Krishna, why do we act sinfully

Even if we don’t want to, as if forced? 3.36

 Arjuna, it’s from greed that arises from the natural attribute of passion

In turn causing anger, the greatest evil in this world 3.37

 Just as fire is covered by smoke, mirror by dust, the foetus by the womb

The living being is wrapped up in greed 3.38

 Even the wise one’s pure inner being gets clouded by greed

An enemy never satisfied burning like fire 3.39

 Greed resides in the mind, senses and intellect through which

Greed covers the living being in confusion 3.40

 Arjuna, control this greed by safeguarding the senses

Destroy this killer of wisdom of body, mind and spirit 3.41

Senses rule over the body, mind rules over the senses

Intellect rules the mind and the inner being rules the intellect 3.42

 Arjuna, know that you rule the senses, mind and intellect

Center them in the Self to overcome the hungry enemy of greed 3.43

 Would the world have been different had Eve not been greedy for the apple? Who knows!

I acknowledge this picture from the Net.

Christian lore lists greed as one among the seven deadly sins. Krishna traces its origin in these verses.

Arjuna looks for an escape route. Why am I forced to do what I don’t want to do, he asks plaintively. Why do I sin? Why then do I regret and then sin again?

Every religion seems to have its equivalent of confession. Hindus have their rites and rituals of making amends for all their sins. All you need to do is to bathe in the Holy river Ganga, preferably  at Varanasi, to absolve all sins.  Catholics have it easier. They merely need to walk up to the nearest church, confess and pay for their indulgence. I am not sure what Protestants do since the humorless Luther spoiled their fun!

Of course, we all love to sin. It’s only the hypocrite who declares otherwise. After all humans invented sin. Organised religion invented sin. They used it to control their followers and earn money. Sin arose from the greed of organized religion. Politicians used it later for more rigorous governance. They were smart though. The leaders, both in religion and politics, were above sin. Whatever they do, they can commit no sin.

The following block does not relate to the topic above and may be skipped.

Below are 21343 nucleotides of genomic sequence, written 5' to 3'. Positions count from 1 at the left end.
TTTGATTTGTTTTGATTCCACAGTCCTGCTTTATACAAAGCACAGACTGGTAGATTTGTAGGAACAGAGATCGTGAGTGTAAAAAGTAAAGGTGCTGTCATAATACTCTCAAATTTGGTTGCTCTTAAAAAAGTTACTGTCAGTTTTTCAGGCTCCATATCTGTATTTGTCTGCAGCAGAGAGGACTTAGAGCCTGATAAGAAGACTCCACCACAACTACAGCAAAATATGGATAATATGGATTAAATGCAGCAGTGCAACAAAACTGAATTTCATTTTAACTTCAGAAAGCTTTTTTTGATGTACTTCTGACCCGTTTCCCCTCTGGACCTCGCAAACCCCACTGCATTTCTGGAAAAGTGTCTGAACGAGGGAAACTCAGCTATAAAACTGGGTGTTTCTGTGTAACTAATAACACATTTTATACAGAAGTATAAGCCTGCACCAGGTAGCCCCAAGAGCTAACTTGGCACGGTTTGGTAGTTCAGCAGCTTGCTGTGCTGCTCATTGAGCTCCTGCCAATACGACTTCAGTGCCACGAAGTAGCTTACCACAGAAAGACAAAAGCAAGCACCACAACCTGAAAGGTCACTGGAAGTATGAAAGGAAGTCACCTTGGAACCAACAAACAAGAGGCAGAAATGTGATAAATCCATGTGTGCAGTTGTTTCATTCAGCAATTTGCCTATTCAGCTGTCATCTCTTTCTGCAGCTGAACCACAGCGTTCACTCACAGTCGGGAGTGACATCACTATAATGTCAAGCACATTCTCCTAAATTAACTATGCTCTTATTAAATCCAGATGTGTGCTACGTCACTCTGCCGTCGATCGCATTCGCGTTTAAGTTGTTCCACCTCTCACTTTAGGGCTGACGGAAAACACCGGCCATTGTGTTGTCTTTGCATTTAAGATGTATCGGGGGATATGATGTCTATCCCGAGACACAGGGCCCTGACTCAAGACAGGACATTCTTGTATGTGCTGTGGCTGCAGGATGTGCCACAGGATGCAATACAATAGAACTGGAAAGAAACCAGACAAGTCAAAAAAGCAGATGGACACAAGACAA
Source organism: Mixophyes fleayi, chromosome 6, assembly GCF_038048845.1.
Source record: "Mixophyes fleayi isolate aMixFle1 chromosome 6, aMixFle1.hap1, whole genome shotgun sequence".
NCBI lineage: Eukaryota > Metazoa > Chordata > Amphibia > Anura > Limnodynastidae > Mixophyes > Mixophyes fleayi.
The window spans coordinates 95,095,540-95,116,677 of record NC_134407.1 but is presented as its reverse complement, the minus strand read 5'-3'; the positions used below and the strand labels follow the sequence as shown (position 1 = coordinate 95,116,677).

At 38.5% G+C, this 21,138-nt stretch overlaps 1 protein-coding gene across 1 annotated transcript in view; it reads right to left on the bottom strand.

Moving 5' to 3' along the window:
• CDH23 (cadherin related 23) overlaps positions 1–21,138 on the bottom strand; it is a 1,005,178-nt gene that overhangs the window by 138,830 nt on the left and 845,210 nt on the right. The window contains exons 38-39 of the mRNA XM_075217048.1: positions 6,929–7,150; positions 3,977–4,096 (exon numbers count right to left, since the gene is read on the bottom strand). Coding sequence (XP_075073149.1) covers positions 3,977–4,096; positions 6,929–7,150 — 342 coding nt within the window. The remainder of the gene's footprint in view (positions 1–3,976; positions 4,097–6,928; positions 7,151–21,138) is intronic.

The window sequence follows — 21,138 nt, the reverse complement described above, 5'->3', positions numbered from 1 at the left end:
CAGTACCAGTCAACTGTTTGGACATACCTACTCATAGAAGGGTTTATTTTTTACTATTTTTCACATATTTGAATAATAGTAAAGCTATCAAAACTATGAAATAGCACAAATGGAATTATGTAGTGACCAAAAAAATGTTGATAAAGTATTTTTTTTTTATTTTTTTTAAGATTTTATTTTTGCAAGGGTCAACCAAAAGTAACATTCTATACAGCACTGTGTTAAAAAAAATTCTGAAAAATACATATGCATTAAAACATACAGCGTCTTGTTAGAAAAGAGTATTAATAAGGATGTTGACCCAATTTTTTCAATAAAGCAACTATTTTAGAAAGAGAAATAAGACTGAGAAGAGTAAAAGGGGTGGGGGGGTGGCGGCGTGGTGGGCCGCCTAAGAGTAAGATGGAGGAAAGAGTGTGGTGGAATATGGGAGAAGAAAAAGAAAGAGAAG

Krishna treats greed as a sin not from a point of view of control by others, but from that of self-control. Where does it come from and where it leads, are his questions and answers.

Greed, Krishna says, arises from the basic human nature of active obsessive passion. It’s natural. It’s an energy. Without this energy all living species will cease to exist.  However, like all energies we can use greed positively or negatively.

Vedic scriptures link our breath and its energy prana to all desires. The very fact we breathe is because of our desire to live. When that desire ceases at the cellular level. the outgoing breath does not return.

When we use this energy positively we create.

Desire when clouded by passion turns obsessive into anger and greed. It’s then no longer creative , but destructive of oneself and others. Desire can also be self less. Creative desire is almost always selfless. Musicians, dancers, writers and artists create for the joy of others.  Greed is always selfish. When thwarted it turns into anger and becomes destructive.

Krishna tells Arjuna to control his mind and senses to retain his wisdom, unclouded by greed.

Patanjali, in his Ashtanga Yoga, provides the path to controlling the senses. Pratyahara, Dharana, Dhyana and Samadhi are the surest routes to ridding oneself of selfish desires and greed. Controlling one’s senses and reaching samyama is the surest way to overcoming greed.

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